I just saw my first seagull of the season, surfing on the top of a breeze, slicing through the chilly spring air. Though I will whine and complain throughout the winter on how Michigan is God’s joke on humanity, it all changes once the snow begins to melt and spring arrives. (You’d think everyone in this state is bipolar but I’ll refute that; it’s only the weather that is. If we are too, then we can’t help it.) But ah, there is nothing like summer in West Michigan – I think it’s how I handle all the other frustrations of the weather. The sapphire lakes, stretching out like a cat on a long, sandy rug, some of the most beautiful coastline you will ever see. Acres of maize-colored beaches, with crumbly sand that sticks to your toes and covers the floor mats in your car, but that you cannot help but walk a little slower, just to feel the grains touching your feet. My favorite ice cream shops open; the one that has the toasted coconut ice cream that my sister and I have driven 45 minutes to get because it’s so good. I gather armfuls of flowers, just to touch the velvety petals and inhale the wet scent of the rain-dropped green. I can hear the crackle of grills starting up again as soon as the snow melts; the eternal scent of summer – charcoal and hot concrete, mixed with the wild, green smell of the lake. It hurts to think of the summers that I spent holed up in cement walls, working, and came to the end of August only to realize that I never even got to the lake that summer. That should be a crime punishable by the state of Michigan; think on that, Governor Granholm.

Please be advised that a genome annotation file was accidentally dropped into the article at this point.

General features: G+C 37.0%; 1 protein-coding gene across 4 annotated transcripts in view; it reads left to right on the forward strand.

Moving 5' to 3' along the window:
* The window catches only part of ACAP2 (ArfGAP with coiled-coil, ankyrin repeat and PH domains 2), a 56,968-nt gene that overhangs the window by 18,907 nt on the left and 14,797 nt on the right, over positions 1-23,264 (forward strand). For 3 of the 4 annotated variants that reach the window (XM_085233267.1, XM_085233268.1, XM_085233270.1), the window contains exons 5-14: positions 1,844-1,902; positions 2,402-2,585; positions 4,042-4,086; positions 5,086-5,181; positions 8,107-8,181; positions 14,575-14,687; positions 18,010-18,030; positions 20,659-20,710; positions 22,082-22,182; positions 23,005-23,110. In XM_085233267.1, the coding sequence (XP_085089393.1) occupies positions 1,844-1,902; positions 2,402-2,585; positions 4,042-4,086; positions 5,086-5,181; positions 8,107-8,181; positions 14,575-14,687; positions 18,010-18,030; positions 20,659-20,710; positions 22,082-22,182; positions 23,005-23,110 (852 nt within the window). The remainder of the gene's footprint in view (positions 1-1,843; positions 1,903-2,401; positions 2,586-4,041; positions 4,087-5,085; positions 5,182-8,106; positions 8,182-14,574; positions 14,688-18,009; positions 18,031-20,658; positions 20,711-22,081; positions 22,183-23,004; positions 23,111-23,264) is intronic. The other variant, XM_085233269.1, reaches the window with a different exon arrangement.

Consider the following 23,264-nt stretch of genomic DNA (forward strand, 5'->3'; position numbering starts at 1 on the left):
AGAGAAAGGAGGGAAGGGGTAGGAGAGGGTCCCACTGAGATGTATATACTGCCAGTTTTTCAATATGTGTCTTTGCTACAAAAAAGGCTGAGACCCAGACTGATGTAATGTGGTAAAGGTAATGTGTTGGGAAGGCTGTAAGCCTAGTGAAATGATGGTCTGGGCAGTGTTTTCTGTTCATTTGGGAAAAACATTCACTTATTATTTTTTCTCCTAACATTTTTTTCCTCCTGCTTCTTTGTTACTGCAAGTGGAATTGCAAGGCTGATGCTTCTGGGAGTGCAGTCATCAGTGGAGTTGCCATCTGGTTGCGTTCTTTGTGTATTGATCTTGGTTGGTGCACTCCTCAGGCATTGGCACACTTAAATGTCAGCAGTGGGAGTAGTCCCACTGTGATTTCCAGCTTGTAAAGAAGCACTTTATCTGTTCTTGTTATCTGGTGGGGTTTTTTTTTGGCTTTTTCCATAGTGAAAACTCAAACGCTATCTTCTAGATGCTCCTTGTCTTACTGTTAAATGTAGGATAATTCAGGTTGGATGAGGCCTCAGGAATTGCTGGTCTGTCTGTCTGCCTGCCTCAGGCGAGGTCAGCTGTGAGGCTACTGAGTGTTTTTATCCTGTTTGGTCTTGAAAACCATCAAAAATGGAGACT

(This view of the Sleeping Bear Dunes from two summers ago is what I remember when winter makes me feel like weeping.)
When I am feeling sensuous, I read Frances Mayes, drink wine and listen to Joni Mitchell’s “Both Sides Now” album, where her voice is gravelly from years of cigarettes and mouthfuls of chord changes. Tonight, I am drinking red wine and eating grapes; something that might seem like a redundant juxtaposition, but instead, feels like what Bacchus (and God) intended. Eating the impossibly fresh and bursting fruit and drinking its lifeblood; it feels so basic, so natural. I savor the connections, the strains of its sweetness, its age and its youth; it’s so beautiful, beautiful. This is the Bella Tuscany coming out in me; I have been reading and rereading Frances Mayes for years and just finished another one of her books. I am convinced that we are secretly friends; a friendship I openly acknowledge, one that she has yet to find out about. I imagine in some ways, we all have friends around the world that we don’t know about yet. I suppose the lucky ones do. I think I tend to see the world through photographs and stories; ones I take with my eyes and write in my mind, every moment, every glance, every breath, every rustle of wind and taste of spring air. All my life, I have been writing a novel in my heart and each day, I am finding out a little bit more about the story.